We would like to inform you about several important news items, in the pharmaceutical industry, at the beginning of 2021.
According to the Decision of the Eurasian Economic Commission Council (“EEC”), dated November 3rd 2016 No. 78 (“Decision”), from January 1st 2021, medicines can be registered in the Russian Federation only in accordance with the Rules of registration and assessment of medicines for medical use, approved by the Decision (“EAEU Rules”). For the other member states of the Eurasian Economic Union ('EAEU'): the Republic of Armenia, the Republic of Belarus, the Republic of Kazakhstan and the Kyrgyz Republic, the EAEU Rules will become mandatory from July 1st 2021, in accordance with the Decision of the EEC Council, dated December 23rd 2020 No. 128.
According to the lawmakers, the new rules of registration, and renewal of registration of medicines for medical use, are aimed at the circulating of medicines in the EAEU market, the quality, efficacy and safety of which has been assessed in accordance with the requirements, that take into account the best world practices. The EAEU Rules apply to the following procedures, related to the release of medicines, onto the EAEU market (“Procedures”):
confirmation of registration;
making changes to the registration dossier; and
assessment of medicines.
In this letter, we would like to highlight the main changes that await participants in the pharmaceutical market, in 2021, in connection with the application of the mandatory EAEU Rules.
The transition period for the mandatory application of the EAEU Rules began on January 1st 2016. From this date, until January 1st 2021, applicants were able, among other things, to register new medicines, in accordance with national legislation, or the EAEU Rules, at their discretion.
From January 1st 2021, applicants in the Russian Federation are able to register medicines for medical use only in accordance with the EAEU Rules. For the other member states, the EAEU Rules will become mandatory only from July 1st 2021.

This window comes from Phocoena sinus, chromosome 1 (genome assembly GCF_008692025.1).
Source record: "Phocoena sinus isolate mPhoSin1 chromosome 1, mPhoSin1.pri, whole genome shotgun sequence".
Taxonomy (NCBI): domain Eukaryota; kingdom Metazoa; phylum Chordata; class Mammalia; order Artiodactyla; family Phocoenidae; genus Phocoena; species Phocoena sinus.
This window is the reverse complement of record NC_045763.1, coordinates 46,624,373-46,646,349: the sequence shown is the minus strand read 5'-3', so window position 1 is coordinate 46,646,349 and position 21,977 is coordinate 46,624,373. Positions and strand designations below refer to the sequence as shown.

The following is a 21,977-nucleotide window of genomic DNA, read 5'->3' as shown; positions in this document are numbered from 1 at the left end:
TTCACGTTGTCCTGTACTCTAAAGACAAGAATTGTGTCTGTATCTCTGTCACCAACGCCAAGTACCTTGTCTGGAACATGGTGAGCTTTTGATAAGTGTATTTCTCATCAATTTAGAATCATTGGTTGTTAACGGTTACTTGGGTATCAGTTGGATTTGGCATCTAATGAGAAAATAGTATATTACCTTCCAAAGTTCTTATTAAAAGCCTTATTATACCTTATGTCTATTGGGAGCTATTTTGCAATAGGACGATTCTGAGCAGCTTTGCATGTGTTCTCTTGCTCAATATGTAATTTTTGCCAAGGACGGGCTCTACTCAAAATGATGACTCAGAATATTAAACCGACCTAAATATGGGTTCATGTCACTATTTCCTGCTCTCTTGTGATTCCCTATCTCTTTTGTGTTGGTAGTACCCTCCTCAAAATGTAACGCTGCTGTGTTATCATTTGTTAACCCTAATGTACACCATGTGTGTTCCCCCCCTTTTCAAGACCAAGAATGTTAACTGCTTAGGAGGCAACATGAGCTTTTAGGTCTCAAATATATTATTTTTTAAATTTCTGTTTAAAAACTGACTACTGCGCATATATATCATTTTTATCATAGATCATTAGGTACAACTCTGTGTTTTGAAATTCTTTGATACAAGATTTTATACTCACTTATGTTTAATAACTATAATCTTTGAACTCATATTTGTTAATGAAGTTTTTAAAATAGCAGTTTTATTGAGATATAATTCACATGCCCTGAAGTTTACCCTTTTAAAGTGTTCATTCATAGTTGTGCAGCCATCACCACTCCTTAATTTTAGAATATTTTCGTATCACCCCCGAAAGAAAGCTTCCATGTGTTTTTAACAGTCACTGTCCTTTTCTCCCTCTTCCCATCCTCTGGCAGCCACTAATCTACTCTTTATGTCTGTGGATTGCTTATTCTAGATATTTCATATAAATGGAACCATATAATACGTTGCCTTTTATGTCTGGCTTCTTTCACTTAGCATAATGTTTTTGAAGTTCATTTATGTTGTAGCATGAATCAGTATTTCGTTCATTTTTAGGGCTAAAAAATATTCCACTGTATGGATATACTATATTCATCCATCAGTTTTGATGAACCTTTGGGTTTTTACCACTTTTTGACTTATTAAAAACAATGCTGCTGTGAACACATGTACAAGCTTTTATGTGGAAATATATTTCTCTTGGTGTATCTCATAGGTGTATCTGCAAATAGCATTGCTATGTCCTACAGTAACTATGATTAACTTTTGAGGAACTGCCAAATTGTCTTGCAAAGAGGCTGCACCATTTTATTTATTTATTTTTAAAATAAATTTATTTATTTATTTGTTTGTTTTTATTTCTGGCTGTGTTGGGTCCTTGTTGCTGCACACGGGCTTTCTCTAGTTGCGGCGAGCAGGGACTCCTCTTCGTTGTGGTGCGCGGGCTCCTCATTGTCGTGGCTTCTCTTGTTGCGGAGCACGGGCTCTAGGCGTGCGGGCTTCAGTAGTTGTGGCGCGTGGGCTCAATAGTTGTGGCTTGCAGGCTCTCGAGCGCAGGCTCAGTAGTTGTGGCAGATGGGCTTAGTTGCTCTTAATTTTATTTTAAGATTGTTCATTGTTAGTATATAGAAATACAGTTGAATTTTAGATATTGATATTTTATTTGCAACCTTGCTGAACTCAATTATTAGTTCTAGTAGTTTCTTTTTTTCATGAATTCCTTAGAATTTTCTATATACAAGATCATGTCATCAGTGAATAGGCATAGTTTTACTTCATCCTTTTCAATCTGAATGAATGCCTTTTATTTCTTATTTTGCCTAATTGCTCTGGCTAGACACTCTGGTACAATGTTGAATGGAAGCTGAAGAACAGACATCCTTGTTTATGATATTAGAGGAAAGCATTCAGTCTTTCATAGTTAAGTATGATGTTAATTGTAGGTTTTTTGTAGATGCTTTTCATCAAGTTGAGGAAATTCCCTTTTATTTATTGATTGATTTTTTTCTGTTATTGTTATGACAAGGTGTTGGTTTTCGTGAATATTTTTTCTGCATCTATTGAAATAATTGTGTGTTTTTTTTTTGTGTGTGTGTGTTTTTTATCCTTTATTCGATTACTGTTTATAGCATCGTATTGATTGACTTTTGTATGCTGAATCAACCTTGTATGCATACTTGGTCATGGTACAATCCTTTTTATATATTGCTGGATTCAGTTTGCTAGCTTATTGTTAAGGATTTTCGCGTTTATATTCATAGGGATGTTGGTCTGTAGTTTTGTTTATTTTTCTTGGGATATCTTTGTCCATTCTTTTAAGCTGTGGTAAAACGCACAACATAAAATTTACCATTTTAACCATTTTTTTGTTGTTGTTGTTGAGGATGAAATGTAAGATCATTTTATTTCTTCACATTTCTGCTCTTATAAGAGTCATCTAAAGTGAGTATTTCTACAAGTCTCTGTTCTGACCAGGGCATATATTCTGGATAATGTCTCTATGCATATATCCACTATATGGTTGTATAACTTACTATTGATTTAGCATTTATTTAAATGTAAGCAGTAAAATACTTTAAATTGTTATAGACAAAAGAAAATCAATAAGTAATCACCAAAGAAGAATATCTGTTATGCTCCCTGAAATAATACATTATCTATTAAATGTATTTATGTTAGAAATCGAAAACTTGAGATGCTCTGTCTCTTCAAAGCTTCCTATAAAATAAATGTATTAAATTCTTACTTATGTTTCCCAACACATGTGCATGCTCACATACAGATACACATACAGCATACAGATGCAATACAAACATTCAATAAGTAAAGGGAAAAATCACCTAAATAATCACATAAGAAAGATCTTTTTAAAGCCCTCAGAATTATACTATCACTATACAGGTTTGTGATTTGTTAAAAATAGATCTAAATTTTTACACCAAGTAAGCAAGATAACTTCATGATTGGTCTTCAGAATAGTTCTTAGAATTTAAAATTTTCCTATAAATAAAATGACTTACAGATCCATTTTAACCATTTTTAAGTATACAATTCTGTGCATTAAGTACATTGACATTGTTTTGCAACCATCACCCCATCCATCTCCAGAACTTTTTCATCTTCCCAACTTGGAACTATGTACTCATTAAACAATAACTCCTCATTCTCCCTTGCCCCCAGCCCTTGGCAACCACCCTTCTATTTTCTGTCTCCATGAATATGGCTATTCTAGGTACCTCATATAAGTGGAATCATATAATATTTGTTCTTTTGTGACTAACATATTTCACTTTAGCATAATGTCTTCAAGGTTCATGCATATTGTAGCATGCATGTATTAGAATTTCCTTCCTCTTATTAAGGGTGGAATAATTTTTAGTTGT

The transition period will end on December 31st 2025. Until this date, all registration certificates issued according to the national procedure remain valid, until December 31st 2025. Term registration certificates, with an expiration date earlier than this date, can be re-registered at the request of the applicant, under the national procedure and extended until December 31st 2025. Moreover, in the case of registration under the national procedure, the circulation of a medicinal product is carried out exclusively on the territory of such state.
Thus, from January 1st, 2026, only those medicines that have been registered, or re-registered, under the EAEU Rules should remain on the territory of the EAEU.
Registration will be carried out, at the request of the applicant, in two ways:
successively, in several EAEU member states, in accordance with the procedure for mutual recognition;
simultaneously in several EAEU member states, in accordance with the decentralized registration procedure.
Please note that, according to the EAEU Rules, applicants will have to take into account the requirements for the stability of medicines and pharmaceutical substances, the list of stages of medicines production and the classifier of units for measuring the dosage and concentration of active substances in the composition of medicines. In general, the EAEU Rules are aimed at the transparency of the Procedures, clarification of new requirements, contain a large number of examples, and also use international terminology.
Also, with the beginning of the mandatory validity of the EAEU Rules, the rules of good manufacturing practice of the EAEU, approved by the Decision of the EEC Council of November 3rd 2016 No. 77 (“EAEU GMP Rules”), become mandatory. At the same time, due to the spread of the COVID-19 pandemic and the closure of borders, the only way to inspect foreign production facilities could be remote verifications. However, the EAEU inspectorates are deprived of such an opportunity due to the lack of appropriate legal procedures. We believe that the EEC will resolve this situation, in the near future.
In addition, it is difficult to inspect foreign production facilities, for compliance with the EAEU GMP Rules, by Russian authorized persons, due to the lack of a sufficient volume of by-laws. We expect that the federal executive authorities will close all the gaps in local regulation, for the use of the EAEU Rules, in the near future.